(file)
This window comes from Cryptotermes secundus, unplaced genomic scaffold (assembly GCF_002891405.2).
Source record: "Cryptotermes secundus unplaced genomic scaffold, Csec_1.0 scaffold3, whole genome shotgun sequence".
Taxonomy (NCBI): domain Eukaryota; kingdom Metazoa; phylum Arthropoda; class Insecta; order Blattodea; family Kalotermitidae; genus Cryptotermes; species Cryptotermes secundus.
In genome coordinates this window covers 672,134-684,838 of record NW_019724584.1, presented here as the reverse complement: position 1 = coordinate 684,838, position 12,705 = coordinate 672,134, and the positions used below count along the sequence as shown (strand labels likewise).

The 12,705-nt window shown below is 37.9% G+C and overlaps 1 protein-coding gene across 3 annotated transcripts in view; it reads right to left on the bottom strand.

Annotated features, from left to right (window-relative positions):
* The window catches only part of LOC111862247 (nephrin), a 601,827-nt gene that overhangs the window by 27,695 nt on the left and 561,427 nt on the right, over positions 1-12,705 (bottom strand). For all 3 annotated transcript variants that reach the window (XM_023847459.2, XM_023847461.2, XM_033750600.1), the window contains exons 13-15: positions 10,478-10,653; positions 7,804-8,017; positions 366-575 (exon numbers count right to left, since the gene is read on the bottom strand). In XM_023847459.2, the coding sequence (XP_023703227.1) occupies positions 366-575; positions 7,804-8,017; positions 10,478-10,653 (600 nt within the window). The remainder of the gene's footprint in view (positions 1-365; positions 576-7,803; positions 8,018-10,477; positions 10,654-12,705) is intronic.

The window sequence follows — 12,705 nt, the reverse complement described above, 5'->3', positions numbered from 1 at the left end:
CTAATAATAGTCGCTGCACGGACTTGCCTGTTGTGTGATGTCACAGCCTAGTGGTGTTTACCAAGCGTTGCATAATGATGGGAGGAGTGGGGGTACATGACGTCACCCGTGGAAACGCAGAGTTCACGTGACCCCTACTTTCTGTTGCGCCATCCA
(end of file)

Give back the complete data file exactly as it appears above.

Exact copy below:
This window comes from Cryptotermes secundus, unplaced genomic scaffold (assembly GCF_002891405.2).
Source record: "Cryptotermes secundus unplaced genomic scaffold, Csec_1.0 scaffold3, whole genome shotgun sequence".
Taxonomy (NCBI): domain Eukaryota; kingdom Metazoa; phylum Arthropoda; class Insecta; order Blattodea; family Kalotermitidae; genus Cryptotermes; species Cryptotermes secundus.
In genome coordinates this window covers 672,134-684,838 of record NW_019724584.1, presented here as the reverse complement: position 1 = coordinate 684,838, position 12,705 = coordinate 672,134, and the positions used below count along the sequence as shown (strand labels likewise).

The 12,705-nt window shown below is 37.9% G+C and overlaps 1 protein-coding gene across 3 annotated transcripts in view; it reads right to left on the bottom strand.

Annotated features, from left to right (window-relative positions):
* The window catches only part of LOC111862247 (nephrin), a 601,827-nt gene that overhangs the window by 27,695 nt on the left and 561,427 nt on the right, over positions 1-12,705 (bottom strand). For all 3 annotated transcript variants that reach the window (XM_023847459.2, XM_023847461.2, XM_033750600.1), the window contains exons 13-15: positions 10,478-10,653; positions 7,804-8,017; positions 366-575 (exon numbers count right to left, since the gene is read on the bottom strand). In XM_023847459.2, the coding sequence (XP_023703227.1) occupies positions 366-575; positions 7,804-8,017; positions 10,478-10,653 (600 nt within the window). The remainder of the gene's footprint in view (positions 1-365; positions 576-7,803; positions 8,018-10,477; positions 10,654-12,705) is intronic.

The window sequence follows — 12,705 nt, the reverse complement described above, 5'->3', positions numbered from 1 at the left end:
CTAATAATAGTCGCTGCACGGACTTGCCTGTTGTGTGATGTCACAGCCTAGTGGTGTTTACCAAGCGTTGCATAATGATGGGAGGAGTGGGGGTACATGACGTCACCCGTGGAAACGCAGAGTTCACGTGACCCCTACTTTCTGTTGCGCCATCCA